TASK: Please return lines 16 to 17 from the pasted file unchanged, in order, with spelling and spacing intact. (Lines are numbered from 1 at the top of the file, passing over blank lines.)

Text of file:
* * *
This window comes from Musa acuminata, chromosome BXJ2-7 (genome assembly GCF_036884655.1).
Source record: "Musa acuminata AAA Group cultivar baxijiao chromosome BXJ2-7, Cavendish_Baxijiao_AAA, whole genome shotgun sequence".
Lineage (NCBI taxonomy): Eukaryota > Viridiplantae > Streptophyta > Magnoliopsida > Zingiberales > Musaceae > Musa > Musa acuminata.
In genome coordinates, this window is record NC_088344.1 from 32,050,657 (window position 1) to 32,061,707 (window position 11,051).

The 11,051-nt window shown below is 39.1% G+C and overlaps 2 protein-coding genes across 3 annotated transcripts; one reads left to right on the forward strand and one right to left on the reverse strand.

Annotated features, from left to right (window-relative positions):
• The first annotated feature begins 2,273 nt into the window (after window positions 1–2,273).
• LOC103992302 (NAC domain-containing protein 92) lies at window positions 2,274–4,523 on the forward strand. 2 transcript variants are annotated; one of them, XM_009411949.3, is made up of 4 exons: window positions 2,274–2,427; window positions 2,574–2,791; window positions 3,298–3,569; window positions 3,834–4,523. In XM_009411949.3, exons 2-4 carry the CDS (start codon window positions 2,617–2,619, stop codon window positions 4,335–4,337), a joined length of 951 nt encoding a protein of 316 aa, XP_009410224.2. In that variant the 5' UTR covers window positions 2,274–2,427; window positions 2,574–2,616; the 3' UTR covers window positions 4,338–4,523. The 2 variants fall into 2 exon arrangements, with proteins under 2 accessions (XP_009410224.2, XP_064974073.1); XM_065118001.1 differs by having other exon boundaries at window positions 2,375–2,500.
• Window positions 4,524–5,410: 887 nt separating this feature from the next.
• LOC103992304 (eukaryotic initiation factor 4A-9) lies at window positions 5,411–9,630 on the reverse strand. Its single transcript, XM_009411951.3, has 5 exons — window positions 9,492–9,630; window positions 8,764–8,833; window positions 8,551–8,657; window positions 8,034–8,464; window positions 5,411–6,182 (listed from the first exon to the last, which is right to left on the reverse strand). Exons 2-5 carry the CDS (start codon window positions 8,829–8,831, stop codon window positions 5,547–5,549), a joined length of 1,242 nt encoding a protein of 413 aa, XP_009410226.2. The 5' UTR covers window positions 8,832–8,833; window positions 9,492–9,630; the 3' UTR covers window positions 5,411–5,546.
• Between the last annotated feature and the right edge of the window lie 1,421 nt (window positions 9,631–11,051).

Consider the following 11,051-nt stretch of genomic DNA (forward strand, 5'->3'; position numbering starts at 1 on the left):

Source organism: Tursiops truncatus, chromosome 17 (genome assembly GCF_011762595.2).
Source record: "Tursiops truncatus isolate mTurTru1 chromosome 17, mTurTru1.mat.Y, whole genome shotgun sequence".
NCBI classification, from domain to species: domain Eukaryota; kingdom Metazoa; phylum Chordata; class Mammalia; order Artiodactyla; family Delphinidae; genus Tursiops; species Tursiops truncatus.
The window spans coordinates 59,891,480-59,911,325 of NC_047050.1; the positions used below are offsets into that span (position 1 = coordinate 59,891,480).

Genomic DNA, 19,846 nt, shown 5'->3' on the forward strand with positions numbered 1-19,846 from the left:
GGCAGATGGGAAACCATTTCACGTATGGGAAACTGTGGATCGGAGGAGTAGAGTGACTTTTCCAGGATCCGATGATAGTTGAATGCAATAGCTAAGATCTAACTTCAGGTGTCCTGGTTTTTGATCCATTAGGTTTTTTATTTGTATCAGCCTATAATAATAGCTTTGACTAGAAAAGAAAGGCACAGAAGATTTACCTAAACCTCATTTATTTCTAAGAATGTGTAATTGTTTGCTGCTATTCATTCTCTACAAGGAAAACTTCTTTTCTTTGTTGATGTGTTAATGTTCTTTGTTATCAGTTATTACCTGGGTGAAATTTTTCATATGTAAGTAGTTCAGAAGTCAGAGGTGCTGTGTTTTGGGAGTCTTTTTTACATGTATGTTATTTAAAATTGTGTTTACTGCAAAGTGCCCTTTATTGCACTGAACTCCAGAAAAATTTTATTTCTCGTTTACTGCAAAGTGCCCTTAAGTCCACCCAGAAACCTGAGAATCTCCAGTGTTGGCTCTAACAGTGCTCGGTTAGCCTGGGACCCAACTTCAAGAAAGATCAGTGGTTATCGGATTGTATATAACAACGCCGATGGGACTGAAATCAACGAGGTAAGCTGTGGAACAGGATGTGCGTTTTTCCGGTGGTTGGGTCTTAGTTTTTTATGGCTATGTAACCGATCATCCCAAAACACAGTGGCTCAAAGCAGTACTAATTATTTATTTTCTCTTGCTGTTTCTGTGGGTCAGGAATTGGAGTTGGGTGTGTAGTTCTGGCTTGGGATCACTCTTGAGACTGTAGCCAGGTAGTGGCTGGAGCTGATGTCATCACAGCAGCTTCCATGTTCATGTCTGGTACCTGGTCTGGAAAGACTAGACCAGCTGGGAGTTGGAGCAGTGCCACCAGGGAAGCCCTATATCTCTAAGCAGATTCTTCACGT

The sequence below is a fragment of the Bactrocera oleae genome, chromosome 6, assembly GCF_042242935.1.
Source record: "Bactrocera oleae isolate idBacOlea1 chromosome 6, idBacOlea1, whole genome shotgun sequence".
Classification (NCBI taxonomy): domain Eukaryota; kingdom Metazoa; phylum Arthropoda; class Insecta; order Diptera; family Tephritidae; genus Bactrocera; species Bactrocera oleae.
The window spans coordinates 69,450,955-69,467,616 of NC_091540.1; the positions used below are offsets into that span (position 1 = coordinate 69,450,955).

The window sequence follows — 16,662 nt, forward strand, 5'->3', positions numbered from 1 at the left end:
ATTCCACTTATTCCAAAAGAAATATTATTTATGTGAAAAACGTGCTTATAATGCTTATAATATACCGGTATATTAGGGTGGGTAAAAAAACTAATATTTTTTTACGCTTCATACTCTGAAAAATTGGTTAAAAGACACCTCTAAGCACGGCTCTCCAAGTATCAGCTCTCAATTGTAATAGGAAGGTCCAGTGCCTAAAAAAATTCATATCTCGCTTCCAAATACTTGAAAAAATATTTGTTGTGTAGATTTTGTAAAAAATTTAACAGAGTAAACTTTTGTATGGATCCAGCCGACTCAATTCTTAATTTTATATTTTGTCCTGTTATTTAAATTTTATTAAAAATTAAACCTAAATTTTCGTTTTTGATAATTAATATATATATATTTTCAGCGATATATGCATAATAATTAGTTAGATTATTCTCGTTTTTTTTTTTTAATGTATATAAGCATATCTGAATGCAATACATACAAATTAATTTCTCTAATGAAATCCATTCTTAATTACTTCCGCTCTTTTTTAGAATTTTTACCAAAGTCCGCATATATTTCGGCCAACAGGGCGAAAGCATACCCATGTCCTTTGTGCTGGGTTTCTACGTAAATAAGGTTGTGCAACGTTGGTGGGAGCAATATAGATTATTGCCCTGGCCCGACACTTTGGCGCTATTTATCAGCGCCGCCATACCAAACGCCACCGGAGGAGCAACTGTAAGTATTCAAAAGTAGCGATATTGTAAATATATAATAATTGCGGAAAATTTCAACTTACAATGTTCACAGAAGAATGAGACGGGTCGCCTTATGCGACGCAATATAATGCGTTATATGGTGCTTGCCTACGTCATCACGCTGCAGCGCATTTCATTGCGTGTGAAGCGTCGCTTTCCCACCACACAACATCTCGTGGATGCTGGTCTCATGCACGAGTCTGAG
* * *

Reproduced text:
The window spans coordinates 59,891,480-59,911,325 of NC_047050.1; the positions used below are offsets into that span (position 1 = coordinate 59,891,480).

Genomic DNA, 19,846 nt, shown 5'->3' on the forward strand with positions numbered 1-19,846 from the left: